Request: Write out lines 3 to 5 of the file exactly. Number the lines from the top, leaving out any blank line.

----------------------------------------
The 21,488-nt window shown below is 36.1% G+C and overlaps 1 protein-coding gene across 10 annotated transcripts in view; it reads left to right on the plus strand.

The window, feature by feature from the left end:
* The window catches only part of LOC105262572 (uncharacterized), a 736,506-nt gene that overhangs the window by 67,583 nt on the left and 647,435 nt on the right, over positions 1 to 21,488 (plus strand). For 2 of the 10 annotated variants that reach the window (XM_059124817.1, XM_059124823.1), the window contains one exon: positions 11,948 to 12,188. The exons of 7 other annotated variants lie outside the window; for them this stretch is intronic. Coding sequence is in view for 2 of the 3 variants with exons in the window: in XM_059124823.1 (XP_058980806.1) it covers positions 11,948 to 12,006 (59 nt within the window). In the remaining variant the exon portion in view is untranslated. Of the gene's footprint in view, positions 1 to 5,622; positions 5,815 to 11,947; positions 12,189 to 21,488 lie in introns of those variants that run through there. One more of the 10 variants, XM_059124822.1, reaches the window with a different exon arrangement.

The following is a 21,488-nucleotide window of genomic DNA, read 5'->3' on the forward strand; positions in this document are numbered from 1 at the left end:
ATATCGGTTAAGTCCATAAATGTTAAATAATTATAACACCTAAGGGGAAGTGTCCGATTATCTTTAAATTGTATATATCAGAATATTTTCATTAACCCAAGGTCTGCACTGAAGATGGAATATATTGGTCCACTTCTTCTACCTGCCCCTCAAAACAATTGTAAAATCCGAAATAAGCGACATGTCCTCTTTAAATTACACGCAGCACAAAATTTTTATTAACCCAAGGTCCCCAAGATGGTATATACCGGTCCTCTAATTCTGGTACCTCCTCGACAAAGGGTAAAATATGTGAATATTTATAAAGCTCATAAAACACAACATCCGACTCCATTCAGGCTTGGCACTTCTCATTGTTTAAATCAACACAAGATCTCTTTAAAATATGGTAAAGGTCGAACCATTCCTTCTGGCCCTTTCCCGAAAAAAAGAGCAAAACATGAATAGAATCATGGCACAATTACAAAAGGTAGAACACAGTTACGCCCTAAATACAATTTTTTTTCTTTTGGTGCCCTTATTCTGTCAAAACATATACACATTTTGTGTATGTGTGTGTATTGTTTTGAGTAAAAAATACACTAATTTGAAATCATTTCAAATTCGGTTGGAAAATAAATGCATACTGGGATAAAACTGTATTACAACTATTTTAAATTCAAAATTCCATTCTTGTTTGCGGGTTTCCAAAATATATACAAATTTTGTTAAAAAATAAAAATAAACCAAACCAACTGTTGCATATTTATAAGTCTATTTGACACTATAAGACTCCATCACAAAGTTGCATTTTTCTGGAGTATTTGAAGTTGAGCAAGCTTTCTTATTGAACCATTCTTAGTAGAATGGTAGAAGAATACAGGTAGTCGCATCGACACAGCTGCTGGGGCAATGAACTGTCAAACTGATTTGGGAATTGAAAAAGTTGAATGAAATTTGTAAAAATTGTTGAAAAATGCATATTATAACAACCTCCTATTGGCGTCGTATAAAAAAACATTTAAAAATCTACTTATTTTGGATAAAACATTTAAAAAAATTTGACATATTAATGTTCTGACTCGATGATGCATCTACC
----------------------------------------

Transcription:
* The window catches only part of LOC105262572 (uncharacterized), a 736,506-nt gene that overhangs the window by 67,583 nt on the left and 647,435 nt on the right, over positions 1 to 21,488 (plus strand). For 2 of the 10 annotated variants that reach the window (XM_059124817.1, XM_059124823.1), the window contains one exon: positions 11,948 to 12,188. The exons of 7 other annotated variants lie outside the window; for them this stretch is intronic. Coding sequence is in view for 2 of the 3 variants with exons in the window: in XM_059124823.1 (XP_058980806.1) it covers positions 11,948 to 12,006 (59 nt within the window). In the remaining variant the exon portion in view is untranslated. Of the gene's footprint in view, positions 1 to 5,622; positions 5,815 to 11,947; positions 12,189 to 21,488 lie in introns of those variants that run through there. One more of the 10 variants, XM_059124822.1, reaches the window with a different exon arrangement.

The following is a 21,488-nucleotide window of genomic DNA, read 5'->3' on the forward strand; positions in this document are numbered from 1 at the left end:
ATATCGGTTAAGTCCATAAATGTTAAATAATTATAACACCTAAGGGGAAGTGTCCGATTATCTTTAAATTGTATATATCAGAATATTTTCATTAACCCAAGGTCTGCACTGAAGATGGAATATATTGGTCCACTTCTTCTACCTGCCCCTCAAAACAATTGTAAAATCCGAAATAAGCGACATGTCCTCTTTAAATTACACGCAGCACAAAATTTTTATTAACCCAAGGTCCCCAAGATGGTATATACCGGTCCTCTAATTCTGGTACCTCCTCGACAAAGGGTAAAATATGTGAATATTTATAAAGCTCATAAAACACAACATCCGACTCCATTCAGGCTTGGCACTTCTCATTGTTTAAATCAACACAAGATCTCTTTAAAATATGGTAAAGGTCGAACCATTCCTTCTGGCCCTTTCCCGAAAAAAAGAGCAAAACATGAATAGAATCATGGCACAATTACAAAAGGTAGAACACAGTTACGCCCTAAATACAATTTTTTTTCTTTTGGTGCCCTTATTCTGTCAAAACATATACACATTTTGTGTATGTGTGTGTATTGTTTTGAGTAAAAAATACACTAATTTGAAATCATTTCAAATTCGGTTGGAAAATAAATGCATACTGGGATAAAACTGTATTACAACTATTTTAAATTCAAAATTCCATTCTTGTTTGCGGGTTTCCAAAATATATACAAATTTTGTTAAAAAATAAAAATAAACCAAACCAACTGTTGCATATTTATAAGTCTATTTGACACTATAAGACTCCATCACAAAGTTGCATTTTTCTGGAGTATTTGAAGTTGAGCAAGCTTTCTTATTGAACCATTCTTAGTAGAATGGTAGAAGAATACAGGTAGTCGCATCGACACAGCTGCTGGGGCAATGAACTGTCAAACTGATTTGGGAATTGAAAAAGTTGAATGAAATTTGTAAAAATTGTTGAAAAATGCATATTATAACAACCTCCTATTGGCGTCGTATAAAAAAACATTTAAAAATCTACTTATTTTGGATAAAACATTTAAAAAAATTTGACATATTAATGTTCTGACTCGATGATGCATCTACC